The charges against Assange stem from a visit that the nomadic former computer hacker made to Sweden to give a seminar in August.
When Assange appeared before a London court following his arrest on Tuesday, Gemma Lindfield, representing the Swedish authorities, told the judge that Assange was wanted in connection with four allegations made by two women.
She told the court the first complainant, identified only as Miss A, said she was victim of “unlawful coercion” on the night of August 14th this year in Stockholm.
The court heard Assange is accused of using his body weight to hold her down in a sexual manner.
The second charge alleged Assange “sexually molested” Miss A by having sex with her without a condom when it was her “express wish” one should be used.
The third charge claimed Assange “deliberately molested” Miss A on August 18th “in a way designed to violate her sexual integrity.”
The fourth charge accused Assange of having sex with a second woman, Miss W, on August 17th without a condom while she was asleep at her Stockholm home.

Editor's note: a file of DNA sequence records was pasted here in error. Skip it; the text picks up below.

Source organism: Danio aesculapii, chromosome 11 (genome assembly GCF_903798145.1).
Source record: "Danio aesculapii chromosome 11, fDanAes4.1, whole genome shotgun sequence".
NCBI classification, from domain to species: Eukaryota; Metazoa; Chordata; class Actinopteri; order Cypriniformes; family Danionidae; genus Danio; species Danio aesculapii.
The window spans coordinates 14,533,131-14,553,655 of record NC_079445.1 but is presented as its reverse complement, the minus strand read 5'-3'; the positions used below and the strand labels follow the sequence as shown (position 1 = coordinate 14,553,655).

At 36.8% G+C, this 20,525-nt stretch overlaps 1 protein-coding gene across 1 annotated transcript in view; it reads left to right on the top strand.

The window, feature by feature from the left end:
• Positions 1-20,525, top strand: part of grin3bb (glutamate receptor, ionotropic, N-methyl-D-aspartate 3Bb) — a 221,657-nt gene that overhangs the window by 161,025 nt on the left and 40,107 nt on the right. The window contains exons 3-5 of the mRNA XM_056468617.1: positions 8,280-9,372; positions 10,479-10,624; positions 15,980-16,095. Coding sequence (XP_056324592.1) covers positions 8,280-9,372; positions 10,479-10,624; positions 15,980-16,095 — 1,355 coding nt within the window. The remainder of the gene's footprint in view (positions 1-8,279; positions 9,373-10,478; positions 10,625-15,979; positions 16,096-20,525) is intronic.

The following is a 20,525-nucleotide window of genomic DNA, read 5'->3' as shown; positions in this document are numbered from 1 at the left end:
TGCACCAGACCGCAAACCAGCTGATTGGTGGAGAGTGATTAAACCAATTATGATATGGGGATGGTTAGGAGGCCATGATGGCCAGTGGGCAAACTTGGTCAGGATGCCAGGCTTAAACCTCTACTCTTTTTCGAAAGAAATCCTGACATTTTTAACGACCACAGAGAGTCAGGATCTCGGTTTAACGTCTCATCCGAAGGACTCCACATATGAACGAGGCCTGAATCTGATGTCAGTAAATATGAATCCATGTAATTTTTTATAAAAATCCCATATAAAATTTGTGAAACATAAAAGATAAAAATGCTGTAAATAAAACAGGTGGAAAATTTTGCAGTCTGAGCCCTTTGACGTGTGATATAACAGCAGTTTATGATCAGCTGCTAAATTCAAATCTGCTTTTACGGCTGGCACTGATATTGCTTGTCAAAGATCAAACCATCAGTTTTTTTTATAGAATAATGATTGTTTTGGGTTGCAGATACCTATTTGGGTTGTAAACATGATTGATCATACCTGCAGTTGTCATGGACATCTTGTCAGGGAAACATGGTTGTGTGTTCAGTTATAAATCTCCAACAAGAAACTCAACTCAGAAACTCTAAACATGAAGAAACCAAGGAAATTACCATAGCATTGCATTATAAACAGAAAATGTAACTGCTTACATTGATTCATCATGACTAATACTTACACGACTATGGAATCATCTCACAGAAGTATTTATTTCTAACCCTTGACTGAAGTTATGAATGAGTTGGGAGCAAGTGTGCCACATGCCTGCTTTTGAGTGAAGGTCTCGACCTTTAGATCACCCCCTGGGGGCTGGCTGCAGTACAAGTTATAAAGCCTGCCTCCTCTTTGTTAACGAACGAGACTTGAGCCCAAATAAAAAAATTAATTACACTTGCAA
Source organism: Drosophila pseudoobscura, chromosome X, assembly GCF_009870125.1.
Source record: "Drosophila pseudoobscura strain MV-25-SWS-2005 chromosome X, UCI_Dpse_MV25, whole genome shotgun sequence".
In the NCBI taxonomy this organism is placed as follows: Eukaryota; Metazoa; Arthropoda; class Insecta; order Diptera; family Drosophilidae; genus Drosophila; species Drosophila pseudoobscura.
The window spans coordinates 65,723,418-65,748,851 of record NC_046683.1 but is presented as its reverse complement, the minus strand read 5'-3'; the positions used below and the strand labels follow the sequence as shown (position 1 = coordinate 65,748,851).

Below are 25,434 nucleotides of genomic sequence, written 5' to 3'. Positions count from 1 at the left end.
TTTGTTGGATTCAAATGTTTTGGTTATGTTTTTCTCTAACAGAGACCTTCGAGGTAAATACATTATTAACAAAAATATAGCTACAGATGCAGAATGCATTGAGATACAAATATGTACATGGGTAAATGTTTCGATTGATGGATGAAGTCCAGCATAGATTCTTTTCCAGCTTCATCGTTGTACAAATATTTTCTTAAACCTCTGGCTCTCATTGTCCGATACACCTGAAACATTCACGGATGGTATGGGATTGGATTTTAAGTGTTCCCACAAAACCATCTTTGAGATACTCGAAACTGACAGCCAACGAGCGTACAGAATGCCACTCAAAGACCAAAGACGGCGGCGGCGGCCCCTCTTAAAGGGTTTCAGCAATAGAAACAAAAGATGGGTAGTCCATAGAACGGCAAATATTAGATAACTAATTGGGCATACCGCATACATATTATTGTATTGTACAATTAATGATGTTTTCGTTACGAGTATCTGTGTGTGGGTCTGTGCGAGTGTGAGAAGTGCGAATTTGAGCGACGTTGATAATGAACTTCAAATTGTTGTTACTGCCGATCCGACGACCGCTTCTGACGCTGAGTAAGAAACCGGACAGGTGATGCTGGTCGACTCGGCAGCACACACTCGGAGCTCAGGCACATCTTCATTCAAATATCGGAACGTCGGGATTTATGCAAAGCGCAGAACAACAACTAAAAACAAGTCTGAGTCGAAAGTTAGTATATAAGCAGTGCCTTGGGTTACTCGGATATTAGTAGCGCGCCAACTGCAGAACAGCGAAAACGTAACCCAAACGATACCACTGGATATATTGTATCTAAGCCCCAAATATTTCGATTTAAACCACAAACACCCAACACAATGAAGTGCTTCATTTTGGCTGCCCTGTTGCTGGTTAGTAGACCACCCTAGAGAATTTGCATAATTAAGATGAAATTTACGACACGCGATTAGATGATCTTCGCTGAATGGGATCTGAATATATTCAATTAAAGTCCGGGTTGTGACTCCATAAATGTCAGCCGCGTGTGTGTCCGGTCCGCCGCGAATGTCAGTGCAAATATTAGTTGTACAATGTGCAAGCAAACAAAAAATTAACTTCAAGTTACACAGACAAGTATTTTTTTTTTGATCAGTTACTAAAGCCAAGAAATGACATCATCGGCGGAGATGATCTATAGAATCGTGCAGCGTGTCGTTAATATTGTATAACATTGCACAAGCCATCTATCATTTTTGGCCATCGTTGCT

The judge refused the 39-year-old Australian bail and remanded him in custody. He must now wait until December 14th before he appears in court again.
The European Arrest Warrant issued by the Swedish authorities was received by officers at London police’s extradition unit on Monday night.
An earlier warrant, issued last month, was not valid as officials had failed to fill in the form properly.
The lawyer for the two alleged victims strongly refuted the claim that the accusations were politically motivated because WikiLeaks has angered governments worldwide by releasing thousands of classified US diplomatic cables.
Lawyer Claes Borgström told reporters in Stockholm the case “has nothing to do with WikiLeaks”, adding: “I would like Julian Assange to come forward and say that himself.”
It emerged Wednesday that high-profile human rights lawyer Geoffrey Robertson will represent Assange in his fight against extradition from Britain to Sweden.
Robertson, a barrister who has dual British and Australian nationality, has appeared in some of the highest-profile freedom of speech trials in British history.